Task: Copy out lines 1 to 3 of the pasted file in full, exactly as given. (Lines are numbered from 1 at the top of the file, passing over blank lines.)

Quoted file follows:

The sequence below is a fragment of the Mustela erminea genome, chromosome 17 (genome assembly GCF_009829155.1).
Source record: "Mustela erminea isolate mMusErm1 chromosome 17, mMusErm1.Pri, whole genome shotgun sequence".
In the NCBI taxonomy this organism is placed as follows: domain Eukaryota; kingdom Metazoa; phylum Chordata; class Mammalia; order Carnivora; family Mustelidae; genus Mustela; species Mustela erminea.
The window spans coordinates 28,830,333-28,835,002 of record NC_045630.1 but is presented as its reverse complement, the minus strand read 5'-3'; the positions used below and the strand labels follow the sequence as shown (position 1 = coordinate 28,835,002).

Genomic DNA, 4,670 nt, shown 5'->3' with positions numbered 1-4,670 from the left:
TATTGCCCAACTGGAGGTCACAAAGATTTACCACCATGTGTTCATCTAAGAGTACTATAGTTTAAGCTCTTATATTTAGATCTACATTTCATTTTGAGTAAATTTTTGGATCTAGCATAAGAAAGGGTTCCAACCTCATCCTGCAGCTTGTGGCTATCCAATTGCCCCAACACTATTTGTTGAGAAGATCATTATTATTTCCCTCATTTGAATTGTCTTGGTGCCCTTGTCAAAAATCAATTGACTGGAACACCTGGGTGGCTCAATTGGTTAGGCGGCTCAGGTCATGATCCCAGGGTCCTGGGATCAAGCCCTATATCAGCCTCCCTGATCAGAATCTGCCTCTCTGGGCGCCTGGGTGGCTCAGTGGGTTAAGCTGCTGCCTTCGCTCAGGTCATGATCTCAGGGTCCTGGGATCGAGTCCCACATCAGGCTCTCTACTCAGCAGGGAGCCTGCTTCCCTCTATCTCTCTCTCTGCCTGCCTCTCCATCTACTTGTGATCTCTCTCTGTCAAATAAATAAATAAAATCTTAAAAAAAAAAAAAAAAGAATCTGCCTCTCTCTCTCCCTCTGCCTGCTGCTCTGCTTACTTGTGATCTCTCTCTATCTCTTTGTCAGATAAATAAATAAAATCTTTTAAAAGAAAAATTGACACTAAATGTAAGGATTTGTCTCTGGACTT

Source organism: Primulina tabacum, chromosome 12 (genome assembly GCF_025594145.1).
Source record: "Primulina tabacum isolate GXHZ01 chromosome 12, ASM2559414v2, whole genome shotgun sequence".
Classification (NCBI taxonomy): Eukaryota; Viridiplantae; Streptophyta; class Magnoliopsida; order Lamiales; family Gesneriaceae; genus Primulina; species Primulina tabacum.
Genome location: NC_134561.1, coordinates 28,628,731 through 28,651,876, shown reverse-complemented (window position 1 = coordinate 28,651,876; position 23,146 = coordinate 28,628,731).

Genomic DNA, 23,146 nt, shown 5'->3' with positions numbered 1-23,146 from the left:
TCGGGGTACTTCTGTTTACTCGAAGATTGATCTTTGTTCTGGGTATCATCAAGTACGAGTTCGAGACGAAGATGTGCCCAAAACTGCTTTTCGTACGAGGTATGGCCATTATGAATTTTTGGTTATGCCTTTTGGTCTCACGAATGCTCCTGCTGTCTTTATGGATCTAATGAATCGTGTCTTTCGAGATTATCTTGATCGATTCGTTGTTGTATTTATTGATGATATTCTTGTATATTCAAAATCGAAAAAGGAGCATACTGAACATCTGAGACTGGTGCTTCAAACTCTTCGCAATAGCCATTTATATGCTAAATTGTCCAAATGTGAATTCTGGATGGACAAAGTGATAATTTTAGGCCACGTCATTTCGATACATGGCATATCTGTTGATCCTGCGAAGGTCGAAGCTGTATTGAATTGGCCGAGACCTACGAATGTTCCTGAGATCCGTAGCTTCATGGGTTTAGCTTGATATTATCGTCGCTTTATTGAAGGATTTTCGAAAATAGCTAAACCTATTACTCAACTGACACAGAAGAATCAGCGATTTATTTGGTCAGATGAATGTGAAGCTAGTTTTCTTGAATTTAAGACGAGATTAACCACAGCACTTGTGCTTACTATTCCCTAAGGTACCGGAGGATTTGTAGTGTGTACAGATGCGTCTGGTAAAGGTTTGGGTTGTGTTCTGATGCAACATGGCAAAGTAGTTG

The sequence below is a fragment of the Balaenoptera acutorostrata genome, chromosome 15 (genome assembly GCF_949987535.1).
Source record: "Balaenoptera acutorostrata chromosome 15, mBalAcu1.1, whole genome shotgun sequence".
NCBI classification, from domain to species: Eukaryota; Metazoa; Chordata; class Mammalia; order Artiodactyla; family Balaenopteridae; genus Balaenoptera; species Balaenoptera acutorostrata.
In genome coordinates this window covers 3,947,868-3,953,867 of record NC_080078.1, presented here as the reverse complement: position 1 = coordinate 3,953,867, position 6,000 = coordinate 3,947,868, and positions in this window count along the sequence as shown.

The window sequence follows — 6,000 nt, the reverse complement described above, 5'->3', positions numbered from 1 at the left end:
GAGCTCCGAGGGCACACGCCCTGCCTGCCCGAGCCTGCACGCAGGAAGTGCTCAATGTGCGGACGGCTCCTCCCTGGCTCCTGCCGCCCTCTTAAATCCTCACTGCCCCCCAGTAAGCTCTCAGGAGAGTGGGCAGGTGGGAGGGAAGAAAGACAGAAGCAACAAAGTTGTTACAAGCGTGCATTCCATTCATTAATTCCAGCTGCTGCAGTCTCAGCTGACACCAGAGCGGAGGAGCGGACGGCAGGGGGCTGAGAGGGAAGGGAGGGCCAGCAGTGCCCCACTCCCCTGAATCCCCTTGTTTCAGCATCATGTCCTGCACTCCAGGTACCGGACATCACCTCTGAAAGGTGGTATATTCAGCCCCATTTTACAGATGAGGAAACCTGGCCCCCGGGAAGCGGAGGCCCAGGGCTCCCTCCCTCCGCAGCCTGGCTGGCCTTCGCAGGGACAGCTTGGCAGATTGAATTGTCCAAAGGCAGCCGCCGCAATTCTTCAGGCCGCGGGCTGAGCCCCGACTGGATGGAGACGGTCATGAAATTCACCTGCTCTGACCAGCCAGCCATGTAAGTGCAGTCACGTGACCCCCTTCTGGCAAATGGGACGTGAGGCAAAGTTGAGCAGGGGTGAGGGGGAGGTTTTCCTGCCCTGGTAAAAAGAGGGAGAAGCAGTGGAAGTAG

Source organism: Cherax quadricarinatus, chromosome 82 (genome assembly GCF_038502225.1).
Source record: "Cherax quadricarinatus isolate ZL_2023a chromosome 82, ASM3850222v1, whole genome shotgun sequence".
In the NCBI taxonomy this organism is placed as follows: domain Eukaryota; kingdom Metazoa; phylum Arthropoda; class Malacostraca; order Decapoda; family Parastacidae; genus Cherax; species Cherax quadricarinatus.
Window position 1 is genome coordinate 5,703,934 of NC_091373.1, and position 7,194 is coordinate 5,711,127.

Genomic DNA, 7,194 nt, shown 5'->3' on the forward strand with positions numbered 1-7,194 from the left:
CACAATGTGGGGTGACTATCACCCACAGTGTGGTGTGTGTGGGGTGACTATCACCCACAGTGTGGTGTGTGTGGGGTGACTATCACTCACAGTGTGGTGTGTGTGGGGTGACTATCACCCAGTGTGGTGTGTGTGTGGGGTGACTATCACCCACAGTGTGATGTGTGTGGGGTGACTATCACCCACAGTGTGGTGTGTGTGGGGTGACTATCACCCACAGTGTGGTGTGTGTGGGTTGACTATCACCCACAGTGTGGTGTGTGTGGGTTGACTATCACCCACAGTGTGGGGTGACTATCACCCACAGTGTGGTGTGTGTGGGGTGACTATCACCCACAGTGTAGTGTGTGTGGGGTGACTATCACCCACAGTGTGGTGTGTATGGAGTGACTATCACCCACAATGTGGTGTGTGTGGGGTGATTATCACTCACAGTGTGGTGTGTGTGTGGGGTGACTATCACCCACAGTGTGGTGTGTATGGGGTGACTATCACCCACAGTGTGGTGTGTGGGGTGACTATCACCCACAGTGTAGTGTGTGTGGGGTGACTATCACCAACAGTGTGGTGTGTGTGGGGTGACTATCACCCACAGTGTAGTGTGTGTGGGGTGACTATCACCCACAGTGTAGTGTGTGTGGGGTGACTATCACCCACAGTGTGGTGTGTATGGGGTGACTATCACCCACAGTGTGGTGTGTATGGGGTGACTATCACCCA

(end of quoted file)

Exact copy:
The sequence below is a fragment of the Mustela erminea genome, chromosome 17 (genome assembly GCF_009829155.1).
Source record: "Mustela erminea isolate mMusErm1 chromosome 17, mMusErm1.Pri, whole genome shotgun sequence".
In the NCBI taxonomy this organism is placed as follows: domain Eukaryota; kingdom Metazoa; phylum Chordata; class Mammalia; order Carnivora; family Mustelidae; genus Mustela; species Mustela erminea.